Irving Berlin: New York Genius (Jewish Lives)
“One senses on every page Kaplan’s enthusiasm for his subject as well as his deep knowledge.”
James Kaplan’s Irving Berlin: New York Genius chronicles the extraordinary career of this 20th century show business phenomenon.
A Jewish émigré from Tsarist Russia to the poor, teeming Lower East Side of Manhattan, young Izzy Baline left home at 13 to support himself on the streets. He started as a paperboy but soon was singing in bars for the coins the customers threw at him.
With a friend, he started writing ethnic novelty songs (some a bit racy), like “Marie from Sunny Italy,” and caught the eye of a music publisher who hired him as a song plugger.
His first big hit, “Alexander’s Ragtime Band” (1911), was an international sensation. The secret to getting rich as a composer was (still is), owning the rights to one’s songs. Within a few years, Berlin owned his own music publishing house.
By his mid-20s, he was quite wealthy. In 1921, he opened his own Broadway theatre, the Music Box Theatre, to house the revues that featured his music. Radio and recordings made Berlin even more famous.
Hollywood called in the 1930s and Berlin created great scores for the Astaire-Rogers classics Top Hat and Follow the Fleet, before he moved on to Paramount to create vehicles for Bing Crosby. After World War II, Berlin created two big Broadway hits for Ethel Merman, Annie Get Your Gun and Call Me Madam, both later adapted for the screen. By then MGM and Paramount were creating major musicals from Berlin’s previous hits.
All this success went to an enormously gifted man with almost no musical training. Berlin had a famous special piano that could change keys with the twist of a lever. He usually dictated his tunes to a musical secretary who would write them out and harmonize them. English was his second language but he was a master lyricist.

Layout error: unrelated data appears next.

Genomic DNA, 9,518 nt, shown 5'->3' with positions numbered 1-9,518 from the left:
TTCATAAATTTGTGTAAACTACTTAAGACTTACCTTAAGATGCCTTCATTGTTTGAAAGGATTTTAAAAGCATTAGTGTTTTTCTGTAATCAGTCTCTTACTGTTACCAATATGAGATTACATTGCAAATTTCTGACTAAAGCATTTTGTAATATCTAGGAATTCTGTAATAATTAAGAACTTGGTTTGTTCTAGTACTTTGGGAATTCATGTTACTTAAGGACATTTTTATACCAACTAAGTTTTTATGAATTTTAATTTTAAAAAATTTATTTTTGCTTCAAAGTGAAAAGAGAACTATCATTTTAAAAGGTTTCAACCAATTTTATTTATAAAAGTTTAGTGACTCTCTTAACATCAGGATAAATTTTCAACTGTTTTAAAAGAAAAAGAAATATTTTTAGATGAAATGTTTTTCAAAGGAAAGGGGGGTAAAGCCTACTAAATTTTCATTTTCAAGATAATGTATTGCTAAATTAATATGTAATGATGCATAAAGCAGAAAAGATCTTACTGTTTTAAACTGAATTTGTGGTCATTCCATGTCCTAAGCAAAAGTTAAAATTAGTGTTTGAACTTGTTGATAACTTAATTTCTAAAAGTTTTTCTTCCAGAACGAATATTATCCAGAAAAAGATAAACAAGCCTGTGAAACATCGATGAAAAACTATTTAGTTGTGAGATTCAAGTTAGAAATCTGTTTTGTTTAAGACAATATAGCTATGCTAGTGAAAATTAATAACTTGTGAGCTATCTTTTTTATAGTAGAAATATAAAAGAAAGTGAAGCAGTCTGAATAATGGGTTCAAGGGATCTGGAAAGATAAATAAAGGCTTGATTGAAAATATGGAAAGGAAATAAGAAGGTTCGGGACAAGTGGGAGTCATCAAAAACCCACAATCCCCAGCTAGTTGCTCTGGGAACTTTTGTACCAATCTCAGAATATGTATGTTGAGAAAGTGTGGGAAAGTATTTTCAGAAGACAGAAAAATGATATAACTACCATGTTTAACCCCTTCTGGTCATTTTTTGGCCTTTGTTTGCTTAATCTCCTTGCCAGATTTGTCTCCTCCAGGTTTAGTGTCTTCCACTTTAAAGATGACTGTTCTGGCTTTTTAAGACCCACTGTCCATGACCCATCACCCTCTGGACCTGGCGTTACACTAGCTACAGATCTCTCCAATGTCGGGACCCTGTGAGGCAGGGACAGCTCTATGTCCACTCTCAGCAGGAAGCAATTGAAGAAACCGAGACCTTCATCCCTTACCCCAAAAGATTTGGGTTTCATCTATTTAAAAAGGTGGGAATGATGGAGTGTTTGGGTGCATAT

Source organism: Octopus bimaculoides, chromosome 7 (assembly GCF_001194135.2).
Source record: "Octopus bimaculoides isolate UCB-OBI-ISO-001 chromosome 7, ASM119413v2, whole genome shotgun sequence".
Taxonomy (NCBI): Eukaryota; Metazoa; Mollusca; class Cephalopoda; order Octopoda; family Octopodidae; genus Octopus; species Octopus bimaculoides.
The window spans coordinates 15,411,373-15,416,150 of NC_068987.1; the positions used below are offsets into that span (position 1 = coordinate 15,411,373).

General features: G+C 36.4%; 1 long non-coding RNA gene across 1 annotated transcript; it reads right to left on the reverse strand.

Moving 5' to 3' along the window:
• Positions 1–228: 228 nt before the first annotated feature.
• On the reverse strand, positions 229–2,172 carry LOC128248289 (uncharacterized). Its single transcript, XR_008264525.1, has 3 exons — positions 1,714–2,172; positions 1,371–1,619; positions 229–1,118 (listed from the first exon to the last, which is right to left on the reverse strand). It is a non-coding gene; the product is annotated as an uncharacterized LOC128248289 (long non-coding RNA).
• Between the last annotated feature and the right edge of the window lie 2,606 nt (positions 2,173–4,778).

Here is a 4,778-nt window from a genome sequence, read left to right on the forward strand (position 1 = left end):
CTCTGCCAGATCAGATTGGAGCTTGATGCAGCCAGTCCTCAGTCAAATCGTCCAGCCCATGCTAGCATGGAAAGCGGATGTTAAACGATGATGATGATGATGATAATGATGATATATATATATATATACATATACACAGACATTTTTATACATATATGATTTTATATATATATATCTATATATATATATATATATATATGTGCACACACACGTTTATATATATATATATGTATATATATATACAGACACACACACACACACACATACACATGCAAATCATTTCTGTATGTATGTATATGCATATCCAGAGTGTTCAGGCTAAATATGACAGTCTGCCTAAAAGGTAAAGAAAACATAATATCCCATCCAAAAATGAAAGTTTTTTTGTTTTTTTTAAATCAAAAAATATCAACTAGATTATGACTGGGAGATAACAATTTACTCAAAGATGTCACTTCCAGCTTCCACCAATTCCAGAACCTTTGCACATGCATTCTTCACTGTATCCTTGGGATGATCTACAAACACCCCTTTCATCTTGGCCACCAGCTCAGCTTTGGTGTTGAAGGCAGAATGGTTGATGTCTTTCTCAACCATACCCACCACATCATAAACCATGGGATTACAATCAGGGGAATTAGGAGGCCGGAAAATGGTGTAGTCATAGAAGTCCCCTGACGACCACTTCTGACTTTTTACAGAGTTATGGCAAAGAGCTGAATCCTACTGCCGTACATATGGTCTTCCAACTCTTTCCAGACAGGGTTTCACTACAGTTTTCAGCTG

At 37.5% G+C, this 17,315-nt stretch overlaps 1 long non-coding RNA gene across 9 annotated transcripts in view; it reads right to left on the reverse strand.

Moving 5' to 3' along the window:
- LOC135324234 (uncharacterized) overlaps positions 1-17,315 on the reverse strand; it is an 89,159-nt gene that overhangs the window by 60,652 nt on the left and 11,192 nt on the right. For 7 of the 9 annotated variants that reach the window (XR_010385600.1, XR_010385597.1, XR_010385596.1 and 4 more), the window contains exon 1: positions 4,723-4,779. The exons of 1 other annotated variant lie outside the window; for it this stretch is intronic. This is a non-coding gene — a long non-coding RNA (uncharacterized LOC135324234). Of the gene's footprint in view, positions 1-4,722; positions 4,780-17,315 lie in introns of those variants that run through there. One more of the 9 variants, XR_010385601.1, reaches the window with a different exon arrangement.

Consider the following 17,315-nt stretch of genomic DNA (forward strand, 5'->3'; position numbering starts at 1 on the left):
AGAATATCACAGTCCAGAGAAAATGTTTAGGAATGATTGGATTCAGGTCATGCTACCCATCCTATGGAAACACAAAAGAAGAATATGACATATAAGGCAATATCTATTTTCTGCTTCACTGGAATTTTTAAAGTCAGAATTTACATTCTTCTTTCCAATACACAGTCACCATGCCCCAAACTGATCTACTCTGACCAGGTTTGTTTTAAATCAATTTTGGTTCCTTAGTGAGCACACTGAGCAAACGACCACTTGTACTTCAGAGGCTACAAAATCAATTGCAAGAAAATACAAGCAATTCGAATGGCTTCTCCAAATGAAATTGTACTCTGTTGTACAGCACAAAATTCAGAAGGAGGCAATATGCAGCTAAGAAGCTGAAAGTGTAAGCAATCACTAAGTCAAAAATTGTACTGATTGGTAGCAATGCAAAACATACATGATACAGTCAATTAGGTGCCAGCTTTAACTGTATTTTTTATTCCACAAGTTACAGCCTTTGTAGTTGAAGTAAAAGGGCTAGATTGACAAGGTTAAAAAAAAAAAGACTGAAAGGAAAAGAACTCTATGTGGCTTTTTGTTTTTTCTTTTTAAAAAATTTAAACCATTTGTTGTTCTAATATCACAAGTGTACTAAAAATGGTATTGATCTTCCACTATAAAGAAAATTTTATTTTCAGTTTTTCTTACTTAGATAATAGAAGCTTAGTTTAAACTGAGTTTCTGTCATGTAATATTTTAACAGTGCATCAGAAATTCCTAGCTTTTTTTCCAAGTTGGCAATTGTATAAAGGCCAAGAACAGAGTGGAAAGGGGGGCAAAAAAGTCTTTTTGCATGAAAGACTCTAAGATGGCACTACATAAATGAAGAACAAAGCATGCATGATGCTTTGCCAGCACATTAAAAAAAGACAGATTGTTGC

Berlin was deeply in love with his adopted country. “God Bless America,” which he wrote for radio star Kate Smith, became a patriotic classic. Berlin spent much of World Wars I and II entertaining the troops with his famous number, “Oh How I Hate to Get Up in the Morning.”
Berlin’s star waned in the last two decades of his life as rock and roll dominated the music industry. For a while, Berlin’s work sounded too old fashioned. His last Broadway musical, Mr. President (1962), was a failure. He died in 1989 at 101 years old.
There have been a number of biographies of Irving Berlin beginning with his friend Alexander Woolcott’s work in the 1920s. James Kaplan’s book, part of the Yale University Press’s Jewish Lives series, builds on past work and benefits from Kaplan’s research in the Irving Berlin Archives at the Library of Congress. Kaplan is interested in Berlin as composer-lyricist and as show business titan. Berlin was considered one of the shrewdest businessmen in a highly competitive industry. Raised in poverty, money was important to him.
Kaplan also chronicles Berlin’s 65-year marriage to Ellin Mackay Berlin. Berlin’s first wife died shortly after their marriage. He met Ellin in 1924 and had to overcome a great deal of resistance from her aristocratic Catholic parents before they could wed. Unlike womanizing Richard Rodgers or Cole Porter who had a penchant for extramarital trysts with young men, Berlin was a faithful husband and father. If he strayed from home, it was only to devote himself fully to a project.
Kaplan’s book is well-documented and written in an enjoyable, conversational style. One senses on every page Kaplan’s enthusiasm for his subject as well as his deep knowledge. This is the best introduction to Berlin’s life and work.